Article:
Two great interviews with Brene Brown author of several books based on vulnerability and creativity including Daring Greatly, Rising Strong and Women and Shame.
I feel she states clearly one of the objectives of the Digital Explorers Initiative in that she emphasises the importance of a safe space to encourage vulverability which is the foundation of creativity. Everyone is creative it’s just some haven’t discovered it yet. Brene says that creativity is the solution to all problems. I agree with that.

Ron Finley grows a nourishing food culture in South Central L.A.’s food desert by planting the seeds and tools for healthy eating.
Why you should listen
Artist and designer Ron Finley couldn’t help but notice what was going on in his backyard. “South Central Los Angeles,” he quips, “home of the drive-thru and the drive-by.” And it’s the drive-thru fast-food stands that contribute more to the area’s poor health and high mortality rate, with one in two kids contracting a curable disease like Type 2 diabetes.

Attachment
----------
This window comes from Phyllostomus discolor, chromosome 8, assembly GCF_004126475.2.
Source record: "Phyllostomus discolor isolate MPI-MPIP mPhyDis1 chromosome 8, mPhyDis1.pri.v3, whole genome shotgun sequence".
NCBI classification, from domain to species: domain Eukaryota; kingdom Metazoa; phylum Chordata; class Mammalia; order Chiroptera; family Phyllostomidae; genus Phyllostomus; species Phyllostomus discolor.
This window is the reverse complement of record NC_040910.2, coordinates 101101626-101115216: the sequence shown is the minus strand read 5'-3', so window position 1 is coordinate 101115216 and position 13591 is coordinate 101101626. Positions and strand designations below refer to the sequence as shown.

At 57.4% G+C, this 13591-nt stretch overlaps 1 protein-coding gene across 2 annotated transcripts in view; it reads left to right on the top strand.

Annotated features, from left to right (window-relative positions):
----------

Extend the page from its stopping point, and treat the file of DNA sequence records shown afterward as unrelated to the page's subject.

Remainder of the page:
Finley’s vision for a healthy, accessible “food forest” started with the curbside veggie garden he planted in the strip of dirt in front of his own house. When the city tried to shut it down, Finley’s fight gave voice to a larger movement that provides nourishment, empowerment, education — and healthy, hopeful futures — one urban garden at a time.

Simon Sinek explores how leaders can inspire cooperation, trust and change. He’s the author of the classic “Start With Why”; his latest book is “Leaders Eat Last.”
Why you should listen
Fascinated by the leaders who make impact in the world, companies and politicians with the capacity to inspire, Simon Sinek has discovered some remarkable patterns in how they think, act and communicate. He wrote Start With Why: How Great Leaders Inspire Everyone to Take Action to explore his idea of the Golden Circle, what he calls “a naturally occurring pattern, grounded in the biology of human decision making, that explains why we are inspired by some people, leaders, messages and organizations over others.” His newest work explores “circles of safety,” exploring how to enhance feelings of trust and confidence in making bold decisions. It’s the subject of his latest book, Leaders Eat Last.

An ethnographer by training, Sinek is an adjunct of the RAND Corporation. He writes and comments regularly for major publications and teaches graduate-level strategic communications at Columbia University.